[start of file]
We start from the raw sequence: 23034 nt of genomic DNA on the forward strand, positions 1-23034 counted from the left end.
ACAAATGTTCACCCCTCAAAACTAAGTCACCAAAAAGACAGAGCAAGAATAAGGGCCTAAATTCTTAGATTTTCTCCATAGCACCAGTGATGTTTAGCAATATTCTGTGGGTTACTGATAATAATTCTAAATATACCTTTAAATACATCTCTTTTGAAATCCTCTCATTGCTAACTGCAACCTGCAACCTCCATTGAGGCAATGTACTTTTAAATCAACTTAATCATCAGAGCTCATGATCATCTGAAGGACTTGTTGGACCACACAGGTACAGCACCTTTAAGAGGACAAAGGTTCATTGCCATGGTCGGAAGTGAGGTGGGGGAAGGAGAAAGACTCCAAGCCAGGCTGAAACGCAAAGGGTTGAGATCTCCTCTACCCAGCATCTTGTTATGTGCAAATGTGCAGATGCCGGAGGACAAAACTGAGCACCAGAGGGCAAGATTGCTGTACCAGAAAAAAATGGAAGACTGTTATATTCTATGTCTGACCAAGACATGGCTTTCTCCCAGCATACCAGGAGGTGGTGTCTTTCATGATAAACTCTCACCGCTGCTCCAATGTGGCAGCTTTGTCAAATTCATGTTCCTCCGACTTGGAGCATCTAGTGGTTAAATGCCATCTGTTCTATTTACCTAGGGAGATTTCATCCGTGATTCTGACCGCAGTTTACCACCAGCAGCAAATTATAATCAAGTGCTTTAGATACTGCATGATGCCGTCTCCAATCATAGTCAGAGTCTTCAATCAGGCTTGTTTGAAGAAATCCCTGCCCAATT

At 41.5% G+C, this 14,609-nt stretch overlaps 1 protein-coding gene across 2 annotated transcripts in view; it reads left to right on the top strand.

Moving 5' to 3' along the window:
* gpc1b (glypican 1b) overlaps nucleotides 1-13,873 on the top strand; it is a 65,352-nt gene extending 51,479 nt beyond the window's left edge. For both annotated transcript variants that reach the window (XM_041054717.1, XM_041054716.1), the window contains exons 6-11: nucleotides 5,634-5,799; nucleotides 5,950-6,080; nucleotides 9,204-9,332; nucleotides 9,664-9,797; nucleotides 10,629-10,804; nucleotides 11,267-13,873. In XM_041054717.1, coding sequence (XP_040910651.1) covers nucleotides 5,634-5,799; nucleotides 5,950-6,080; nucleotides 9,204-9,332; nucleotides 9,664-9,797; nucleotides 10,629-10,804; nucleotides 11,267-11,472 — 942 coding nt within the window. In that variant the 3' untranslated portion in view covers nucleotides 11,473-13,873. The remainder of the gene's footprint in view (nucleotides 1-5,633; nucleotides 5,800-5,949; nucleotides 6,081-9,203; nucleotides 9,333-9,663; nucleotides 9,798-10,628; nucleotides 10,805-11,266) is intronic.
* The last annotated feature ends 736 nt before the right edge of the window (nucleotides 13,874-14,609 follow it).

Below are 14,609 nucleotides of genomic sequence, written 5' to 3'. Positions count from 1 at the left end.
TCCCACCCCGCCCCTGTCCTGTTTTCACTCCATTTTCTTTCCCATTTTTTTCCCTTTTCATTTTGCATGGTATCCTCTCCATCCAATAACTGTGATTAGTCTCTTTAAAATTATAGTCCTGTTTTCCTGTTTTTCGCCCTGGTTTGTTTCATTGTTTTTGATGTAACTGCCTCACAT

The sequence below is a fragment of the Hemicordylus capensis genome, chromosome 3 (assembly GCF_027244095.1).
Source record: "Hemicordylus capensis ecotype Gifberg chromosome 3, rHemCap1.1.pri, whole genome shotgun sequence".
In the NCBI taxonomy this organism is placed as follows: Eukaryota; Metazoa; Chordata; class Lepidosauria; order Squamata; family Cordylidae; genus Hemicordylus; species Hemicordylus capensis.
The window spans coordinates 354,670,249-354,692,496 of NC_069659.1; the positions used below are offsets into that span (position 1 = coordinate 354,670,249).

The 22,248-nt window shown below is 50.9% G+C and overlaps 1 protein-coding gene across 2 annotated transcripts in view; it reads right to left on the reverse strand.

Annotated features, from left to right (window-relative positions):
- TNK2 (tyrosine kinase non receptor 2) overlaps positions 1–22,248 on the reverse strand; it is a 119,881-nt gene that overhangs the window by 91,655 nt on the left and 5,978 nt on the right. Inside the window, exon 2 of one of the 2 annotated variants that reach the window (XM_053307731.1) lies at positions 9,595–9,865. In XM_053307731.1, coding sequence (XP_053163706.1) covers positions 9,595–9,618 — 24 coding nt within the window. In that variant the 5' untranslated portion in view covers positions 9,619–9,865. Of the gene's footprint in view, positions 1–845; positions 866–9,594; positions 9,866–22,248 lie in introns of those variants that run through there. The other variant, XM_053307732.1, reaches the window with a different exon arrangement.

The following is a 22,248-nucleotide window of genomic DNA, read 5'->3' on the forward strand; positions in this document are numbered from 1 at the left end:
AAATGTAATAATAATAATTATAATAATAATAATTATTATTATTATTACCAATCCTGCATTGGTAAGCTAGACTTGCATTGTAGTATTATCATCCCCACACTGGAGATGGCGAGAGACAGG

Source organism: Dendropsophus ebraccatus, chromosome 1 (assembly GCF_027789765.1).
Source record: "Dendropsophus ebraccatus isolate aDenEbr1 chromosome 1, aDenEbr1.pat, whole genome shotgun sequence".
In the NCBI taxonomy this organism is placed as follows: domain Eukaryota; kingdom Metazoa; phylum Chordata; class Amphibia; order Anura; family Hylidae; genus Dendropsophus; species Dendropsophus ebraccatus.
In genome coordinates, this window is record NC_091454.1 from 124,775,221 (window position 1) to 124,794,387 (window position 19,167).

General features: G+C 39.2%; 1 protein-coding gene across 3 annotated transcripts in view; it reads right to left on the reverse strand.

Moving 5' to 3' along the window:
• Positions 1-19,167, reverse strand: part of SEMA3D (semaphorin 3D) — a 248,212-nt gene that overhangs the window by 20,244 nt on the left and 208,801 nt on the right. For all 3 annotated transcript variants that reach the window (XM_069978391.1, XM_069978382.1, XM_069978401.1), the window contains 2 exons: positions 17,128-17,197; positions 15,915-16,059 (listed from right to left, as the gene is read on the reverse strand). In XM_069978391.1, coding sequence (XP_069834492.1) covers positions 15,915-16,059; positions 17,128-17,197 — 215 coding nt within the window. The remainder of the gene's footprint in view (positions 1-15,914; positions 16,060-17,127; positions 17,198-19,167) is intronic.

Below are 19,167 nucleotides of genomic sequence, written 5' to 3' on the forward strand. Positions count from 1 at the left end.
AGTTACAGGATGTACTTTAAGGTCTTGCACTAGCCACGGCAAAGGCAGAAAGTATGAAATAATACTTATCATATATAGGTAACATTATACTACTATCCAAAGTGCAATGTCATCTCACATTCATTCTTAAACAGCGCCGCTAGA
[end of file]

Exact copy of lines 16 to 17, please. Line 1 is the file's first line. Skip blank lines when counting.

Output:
The following is a 22,248-nucleotide window of genomic DNA, read 5'->3' on the forward strand; positions in this document are numbered from 1 at the left end:
AAATGTAATAATAATAATTATAATAATAATAATTATTATTATTATTACCAATCCTGCATTGGTAAGCTAGACTTGCATTGTAGTATTATCATCCCCACACTGGAGATGGCGAGAGACAGG